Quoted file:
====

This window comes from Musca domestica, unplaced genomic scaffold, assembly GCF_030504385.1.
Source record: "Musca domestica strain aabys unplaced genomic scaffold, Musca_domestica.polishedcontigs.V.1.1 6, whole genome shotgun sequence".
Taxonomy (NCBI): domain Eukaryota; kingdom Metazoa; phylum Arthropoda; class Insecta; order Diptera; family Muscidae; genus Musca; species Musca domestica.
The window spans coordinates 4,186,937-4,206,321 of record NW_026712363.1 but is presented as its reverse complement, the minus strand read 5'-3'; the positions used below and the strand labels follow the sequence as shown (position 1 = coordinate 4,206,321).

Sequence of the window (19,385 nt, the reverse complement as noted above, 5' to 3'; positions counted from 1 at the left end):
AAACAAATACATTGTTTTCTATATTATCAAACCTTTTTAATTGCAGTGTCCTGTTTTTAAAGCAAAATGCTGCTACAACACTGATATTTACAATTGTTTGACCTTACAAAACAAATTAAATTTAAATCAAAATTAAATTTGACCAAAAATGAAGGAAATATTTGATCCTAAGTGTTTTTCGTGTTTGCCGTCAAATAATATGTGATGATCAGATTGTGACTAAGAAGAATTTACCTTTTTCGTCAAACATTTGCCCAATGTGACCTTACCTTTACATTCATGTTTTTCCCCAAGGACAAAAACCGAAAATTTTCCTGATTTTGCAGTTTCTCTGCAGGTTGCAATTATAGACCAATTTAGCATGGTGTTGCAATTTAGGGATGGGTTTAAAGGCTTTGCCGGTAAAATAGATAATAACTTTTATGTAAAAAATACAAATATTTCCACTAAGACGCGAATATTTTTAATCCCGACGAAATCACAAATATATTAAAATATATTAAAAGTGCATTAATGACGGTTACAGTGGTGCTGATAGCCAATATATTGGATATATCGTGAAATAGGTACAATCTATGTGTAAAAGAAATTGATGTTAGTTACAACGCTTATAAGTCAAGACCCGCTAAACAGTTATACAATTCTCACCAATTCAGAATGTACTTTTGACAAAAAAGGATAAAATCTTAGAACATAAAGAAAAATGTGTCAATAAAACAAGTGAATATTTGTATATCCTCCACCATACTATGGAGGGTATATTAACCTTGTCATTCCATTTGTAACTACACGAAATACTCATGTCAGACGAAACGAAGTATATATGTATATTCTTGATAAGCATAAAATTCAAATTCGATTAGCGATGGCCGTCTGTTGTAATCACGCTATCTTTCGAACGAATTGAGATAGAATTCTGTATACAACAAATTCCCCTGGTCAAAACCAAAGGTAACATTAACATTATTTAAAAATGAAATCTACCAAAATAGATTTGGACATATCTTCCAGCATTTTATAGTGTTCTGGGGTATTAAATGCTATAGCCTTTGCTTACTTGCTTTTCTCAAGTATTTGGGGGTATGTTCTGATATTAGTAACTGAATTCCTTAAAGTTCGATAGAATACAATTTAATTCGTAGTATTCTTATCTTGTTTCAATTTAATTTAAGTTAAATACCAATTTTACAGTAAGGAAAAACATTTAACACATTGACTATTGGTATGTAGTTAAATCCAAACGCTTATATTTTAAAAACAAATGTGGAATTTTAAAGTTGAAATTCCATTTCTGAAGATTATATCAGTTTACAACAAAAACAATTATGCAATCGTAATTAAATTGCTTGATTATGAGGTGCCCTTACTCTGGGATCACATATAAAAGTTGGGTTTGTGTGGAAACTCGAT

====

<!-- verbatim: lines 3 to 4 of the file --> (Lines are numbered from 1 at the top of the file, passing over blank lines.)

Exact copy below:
Taxonomy (NCBI): domain Eukaryota; kingdom Metazoa; phylum Arthropoda; class Insecta; order Diptera; family Muscidae; genus Musca; species Musca domestica.
The window spans coordinates 4,186,937-4,206,321 of record NW_026712363.1 but is presented as its reverse complement, the minus strand read 5'-3'; the positions used below and the strand labels follow the sequence as shown (position 1 = coordinate 4,206,321).